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This wild allium, which is around for just two or three months every year, is recognisable for its deep-green leaves and pungent scent – a welcome sight and smell at the end of the UK’s ‘hungry gap’: the fallow shoulder season between deep winter and the beginning of spring.
Much like the rest of us, most spring veg waits for the weather to improve slightly before making an appearance. But wild garlic thrives in the harsher conditions of winter. “It starts growing around Christmas time and if it snows, you’ll find the harvest will be really quite good,” Noel explains. “It almost acts as insulation. Wild garlic doesn’t like air frost, which is why it grows underneath trees and at the bottom of valleys; that’s where it’s at its best.”
This year the season began at the start of March and in some areas is now in full swing. “After a week of picking smaller stuff I came across a woodland that was massively forward in terms of growth,” says Noel. “I’ve never seen a field that’s quite so different to the rest. They’d started to flower, which is incredible – it signifies the beginning of the end. Luckily, a new patch I’ve found will continue to grow for a few weeks yet. Though I’ll have to put in a proviso on that: I’ve seen it so many times, one bit will be weeks ahead, another will be only a few inches off the ground, then suddenly it all flowers at the same time!”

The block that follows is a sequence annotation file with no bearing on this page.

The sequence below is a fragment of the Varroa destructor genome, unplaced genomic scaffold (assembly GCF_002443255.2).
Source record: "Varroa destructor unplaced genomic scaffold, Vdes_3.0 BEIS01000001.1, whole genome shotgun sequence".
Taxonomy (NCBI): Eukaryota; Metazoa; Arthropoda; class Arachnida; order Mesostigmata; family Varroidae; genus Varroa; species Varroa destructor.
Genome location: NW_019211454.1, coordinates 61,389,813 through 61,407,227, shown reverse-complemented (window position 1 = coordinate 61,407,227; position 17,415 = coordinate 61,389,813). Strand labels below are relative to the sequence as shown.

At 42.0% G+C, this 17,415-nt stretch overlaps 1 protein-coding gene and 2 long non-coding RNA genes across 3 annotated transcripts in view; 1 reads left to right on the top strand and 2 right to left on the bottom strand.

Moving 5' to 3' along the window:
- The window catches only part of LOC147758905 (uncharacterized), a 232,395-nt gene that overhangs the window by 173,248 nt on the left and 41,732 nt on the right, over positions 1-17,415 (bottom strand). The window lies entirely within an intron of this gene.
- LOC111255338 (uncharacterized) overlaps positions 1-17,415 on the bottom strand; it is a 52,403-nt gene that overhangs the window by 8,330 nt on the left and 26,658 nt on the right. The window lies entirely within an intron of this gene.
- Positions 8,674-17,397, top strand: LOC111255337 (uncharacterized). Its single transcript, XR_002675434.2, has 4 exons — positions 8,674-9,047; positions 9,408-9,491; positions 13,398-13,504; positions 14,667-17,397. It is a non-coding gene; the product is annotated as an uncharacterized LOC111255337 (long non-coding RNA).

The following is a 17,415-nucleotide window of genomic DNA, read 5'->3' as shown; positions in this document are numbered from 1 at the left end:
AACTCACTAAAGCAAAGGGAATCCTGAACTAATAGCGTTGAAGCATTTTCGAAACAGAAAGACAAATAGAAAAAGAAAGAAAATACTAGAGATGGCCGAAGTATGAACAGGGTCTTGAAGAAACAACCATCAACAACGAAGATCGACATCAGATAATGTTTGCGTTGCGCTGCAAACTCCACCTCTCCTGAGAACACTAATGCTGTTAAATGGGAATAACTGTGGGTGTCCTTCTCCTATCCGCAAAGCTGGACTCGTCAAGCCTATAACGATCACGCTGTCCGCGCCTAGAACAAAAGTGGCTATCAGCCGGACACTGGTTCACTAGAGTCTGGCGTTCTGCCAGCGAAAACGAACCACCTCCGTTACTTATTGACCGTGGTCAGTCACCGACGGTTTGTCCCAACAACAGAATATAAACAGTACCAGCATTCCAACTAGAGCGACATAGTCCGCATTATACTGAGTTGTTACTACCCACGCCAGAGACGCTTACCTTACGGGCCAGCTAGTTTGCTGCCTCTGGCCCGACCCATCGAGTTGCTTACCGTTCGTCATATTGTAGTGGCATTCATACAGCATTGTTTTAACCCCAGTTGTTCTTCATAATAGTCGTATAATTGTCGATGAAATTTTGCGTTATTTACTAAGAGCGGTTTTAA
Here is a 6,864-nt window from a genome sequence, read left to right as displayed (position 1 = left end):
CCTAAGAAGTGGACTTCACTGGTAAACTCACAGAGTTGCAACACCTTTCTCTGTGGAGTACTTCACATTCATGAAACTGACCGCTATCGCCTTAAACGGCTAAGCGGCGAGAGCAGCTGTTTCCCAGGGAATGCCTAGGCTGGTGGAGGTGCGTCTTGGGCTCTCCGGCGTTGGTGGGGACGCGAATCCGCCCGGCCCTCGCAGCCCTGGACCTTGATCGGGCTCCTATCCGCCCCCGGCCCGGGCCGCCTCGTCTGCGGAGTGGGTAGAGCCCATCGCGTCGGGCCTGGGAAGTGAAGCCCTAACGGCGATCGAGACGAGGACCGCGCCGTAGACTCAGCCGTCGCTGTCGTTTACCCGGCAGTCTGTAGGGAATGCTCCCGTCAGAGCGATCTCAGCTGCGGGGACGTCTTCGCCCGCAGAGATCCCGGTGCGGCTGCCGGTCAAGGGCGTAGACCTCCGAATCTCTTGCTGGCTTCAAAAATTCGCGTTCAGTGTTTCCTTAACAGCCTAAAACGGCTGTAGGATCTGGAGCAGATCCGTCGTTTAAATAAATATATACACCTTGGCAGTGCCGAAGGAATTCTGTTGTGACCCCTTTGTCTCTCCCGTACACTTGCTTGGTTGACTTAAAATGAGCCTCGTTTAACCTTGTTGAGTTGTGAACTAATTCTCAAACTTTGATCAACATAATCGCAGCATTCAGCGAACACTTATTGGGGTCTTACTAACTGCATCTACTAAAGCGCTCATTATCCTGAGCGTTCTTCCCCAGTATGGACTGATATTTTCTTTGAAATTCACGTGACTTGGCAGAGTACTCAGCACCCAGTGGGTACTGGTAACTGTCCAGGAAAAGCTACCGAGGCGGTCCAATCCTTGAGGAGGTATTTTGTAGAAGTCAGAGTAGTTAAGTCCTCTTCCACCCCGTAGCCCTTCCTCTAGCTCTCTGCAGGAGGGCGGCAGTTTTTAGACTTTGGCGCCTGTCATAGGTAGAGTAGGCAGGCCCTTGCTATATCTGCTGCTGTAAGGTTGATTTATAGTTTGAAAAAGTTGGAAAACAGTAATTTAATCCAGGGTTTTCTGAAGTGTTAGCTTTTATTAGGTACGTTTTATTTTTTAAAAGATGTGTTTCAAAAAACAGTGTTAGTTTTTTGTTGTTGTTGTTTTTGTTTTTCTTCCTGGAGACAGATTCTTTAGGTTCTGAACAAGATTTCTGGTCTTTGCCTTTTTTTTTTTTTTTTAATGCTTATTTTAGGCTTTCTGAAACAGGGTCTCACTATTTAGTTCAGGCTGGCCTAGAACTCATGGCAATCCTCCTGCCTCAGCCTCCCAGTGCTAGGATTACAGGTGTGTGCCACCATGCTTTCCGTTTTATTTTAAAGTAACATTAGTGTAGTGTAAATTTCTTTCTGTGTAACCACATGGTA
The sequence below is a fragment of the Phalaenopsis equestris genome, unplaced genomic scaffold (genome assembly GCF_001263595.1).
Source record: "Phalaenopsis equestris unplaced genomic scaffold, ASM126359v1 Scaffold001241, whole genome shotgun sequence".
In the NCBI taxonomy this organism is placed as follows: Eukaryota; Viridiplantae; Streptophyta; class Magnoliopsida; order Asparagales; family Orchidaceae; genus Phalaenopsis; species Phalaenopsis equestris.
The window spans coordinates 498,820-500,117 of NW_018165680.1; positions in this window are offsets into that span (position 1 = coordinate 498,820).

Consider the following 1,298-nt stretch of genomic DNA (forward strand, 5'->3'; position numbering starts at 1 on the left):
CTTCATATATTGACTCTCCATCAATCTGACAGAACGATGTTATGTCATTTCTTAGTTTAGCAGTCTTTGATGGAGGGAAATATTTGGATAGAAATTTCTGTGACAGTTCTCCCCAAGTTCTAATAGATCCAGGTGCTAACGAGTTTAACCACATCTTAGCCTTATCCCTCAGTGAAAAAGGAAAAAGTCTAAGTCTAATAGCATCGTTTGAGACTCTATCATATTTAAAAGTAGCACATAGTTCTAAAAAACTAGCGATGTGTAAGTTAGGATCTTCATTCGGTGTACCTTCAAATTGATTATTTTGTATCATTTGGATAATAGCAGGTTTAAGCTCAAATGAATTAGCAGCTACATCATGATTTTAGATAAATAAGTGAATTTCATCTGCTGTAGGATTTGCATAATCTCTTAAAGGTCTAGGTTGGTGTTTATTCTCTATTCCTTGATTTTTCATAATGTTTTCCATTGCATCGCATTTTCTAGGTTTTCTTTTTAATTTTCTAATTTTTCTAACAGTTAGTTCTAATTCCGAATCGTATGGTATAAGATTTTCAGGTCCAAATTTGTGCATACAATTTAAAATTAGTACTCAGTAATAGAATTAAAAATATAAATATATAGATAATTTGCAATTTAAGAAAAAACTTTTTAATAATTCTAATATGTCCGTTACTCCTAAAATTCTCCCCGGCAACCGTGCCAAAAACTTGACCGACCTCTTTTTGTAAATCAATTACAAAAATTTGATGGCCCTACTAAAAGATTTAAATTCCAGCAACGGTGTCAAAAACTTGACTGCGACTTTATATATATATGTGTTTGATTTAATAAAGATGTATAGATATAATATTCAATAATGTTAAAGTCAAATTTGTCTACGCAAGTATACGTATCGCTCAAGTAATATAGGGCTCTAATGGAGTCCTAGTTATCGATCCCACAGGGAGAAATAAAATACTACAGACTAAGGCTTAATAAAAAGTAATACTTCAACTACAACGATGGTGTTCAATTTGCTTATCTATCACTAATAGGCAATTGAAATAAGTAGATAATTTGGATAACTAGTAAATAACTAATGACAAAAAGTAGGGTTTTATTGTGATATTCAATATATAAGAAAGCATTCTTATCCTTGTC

The leaves, best stored in water and kept upright in the fridge, can be added to just about anything that might benefit from being imbued with a garlicky flavour, stirred in like you would spinach. Think creamy garlic mushrooms, gnocchi, or mashed potato. “The staple one for me is an omelette, preferably made with duck eggs,” says Noel. “I like stuffing chicken with it, too, or lying it beneath the bird while it cooks. I did a venison stew the other night and put a great handful in that and cooked it down. I add it to anything and everything, really.”
Regulars at Noel’s stall will no doubt have come across his famed wild garlic pesto, which he makes by hand. “People go a bit crazy for it,” Noel laughs. “I took a batch to Borough this morning and I doubt it’ll still be there by the end of tomorrow.” Excellent stirred into pasta or spread atop a fillet of fish, wrapped in foil and roasted, it’s a treat not to be missed. Best be quick.
To find out more about Noel and his stall at Borough Market, click here.
This article was originally published in Great British Food.
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